Balancing pain and drug addiction
Over the past two decades, two conflicting medical ideas have surfaced about narcotic painkillers, the drugs that Rush Limbaugh blames for his addiction while he was being treated for chronic back pain. And both of them, not surprisingly, have centred on the bottom-line question: Just how great a risk of abuse and addiction do narcotics pose to pain patients?
Throughout much of the last century, doctors believed that large numbers of patients who used these drugs would become addicted to them. That incorrect view meant that cancer sufferers and other patients with serious pain were denied drugs that could have brought them relief.
But over the past decade, a very different viewpoint has emerged, one championed by doctors specializing in pain treatment and by drug companies eager to broaden the market for such drugs. It held that these medications posed scant risk to pain patients, and some experts now believe that it also had unfortunate consequences because it caused, among other things, physicians to develop a false sense of security about these drugs.
"The pendulum went in two opposite directions," said Dr. Bradley Galer of Endo Pharmaceuticals, which manufactures two widely used narcotics, Percodan and Percocet. "Luckily, now the pendulum is focusing where it should be, right in the middle."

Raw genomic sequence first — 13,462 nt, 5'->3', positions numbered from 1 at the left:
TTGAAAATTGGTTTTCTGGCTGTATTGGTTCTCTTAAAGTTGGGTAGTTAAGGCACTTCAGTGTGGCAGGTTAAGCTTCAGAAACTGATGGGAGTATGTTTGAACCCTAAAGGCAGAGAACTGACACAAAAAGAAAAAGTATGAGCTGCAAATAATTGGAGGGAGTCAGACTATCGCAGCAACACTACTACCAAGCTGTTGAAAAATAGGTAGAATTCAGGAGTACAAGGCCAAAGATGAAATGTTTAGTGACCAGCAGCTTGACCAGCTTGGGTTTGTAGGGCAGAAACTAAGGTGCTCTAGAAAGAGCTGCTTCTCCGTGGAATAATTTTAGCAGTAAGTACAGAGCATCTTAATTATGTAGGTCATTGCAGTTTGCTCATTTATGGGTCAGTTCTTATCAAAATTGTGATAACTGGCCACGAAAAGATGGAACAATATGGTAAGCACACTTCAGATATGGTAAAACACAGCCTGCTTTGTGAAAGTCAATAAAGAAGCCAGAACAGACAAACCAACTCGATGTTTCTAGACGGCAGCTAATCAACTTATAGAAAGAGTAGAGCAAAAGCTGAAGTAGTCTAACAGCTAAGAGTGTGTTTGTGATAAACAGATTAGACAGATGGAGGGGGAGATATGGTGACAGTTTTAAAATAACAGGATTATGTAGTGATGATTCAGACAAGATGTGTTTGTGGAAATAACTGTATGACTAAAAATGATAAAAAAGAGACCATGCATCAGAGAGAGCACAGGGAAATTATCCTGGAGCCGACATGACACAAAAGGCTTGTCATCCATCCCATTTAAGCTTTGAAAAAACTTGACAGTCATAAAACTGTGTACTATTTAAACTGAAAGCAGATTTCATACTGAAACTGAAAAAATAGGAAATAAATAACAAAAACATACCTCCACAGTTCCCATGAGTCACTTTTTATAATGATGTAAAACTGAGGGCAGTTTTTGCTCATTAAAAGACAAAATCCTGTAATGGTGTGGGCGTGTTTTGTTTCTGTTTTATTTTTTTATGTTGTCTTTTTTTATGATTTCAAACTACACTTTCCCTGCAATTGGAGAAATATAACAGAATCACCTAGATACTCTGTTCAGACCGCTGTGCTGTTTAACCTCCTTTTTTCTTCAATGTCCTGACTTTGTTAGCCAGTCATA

The reassessment of narcotic risk comes at a time of skyrocketing rates of misuse and abuse of such drugs. Medical experts agree that most pain patients can successfully use narcotics without consequences. But the same experts also say that much remains unknown about the number or types of chronic pain sufferers who will become addicted as a result of medical care, or "iatrogenically" addicted. The biggest risk appears to be to patients who have abused drugs or to those who have an underlying, undiagnosed vulnerability to abuse substances, a condition that may affect an estimated 3 per cent to 14 per cent of the population.
Modern views about the threat posed to patients by narcotics were shaped in the mid-1980s when pain treatment experts reported that cancer patients treated with such drugs did not exhibit the type of euphoria displayed by people who abused narcotics. That led some physicians to argue that strong, long-acting narcotics could also be used safely to treat patients with serious pain unrelated to cancer, like persistent back pain or nerve disorders.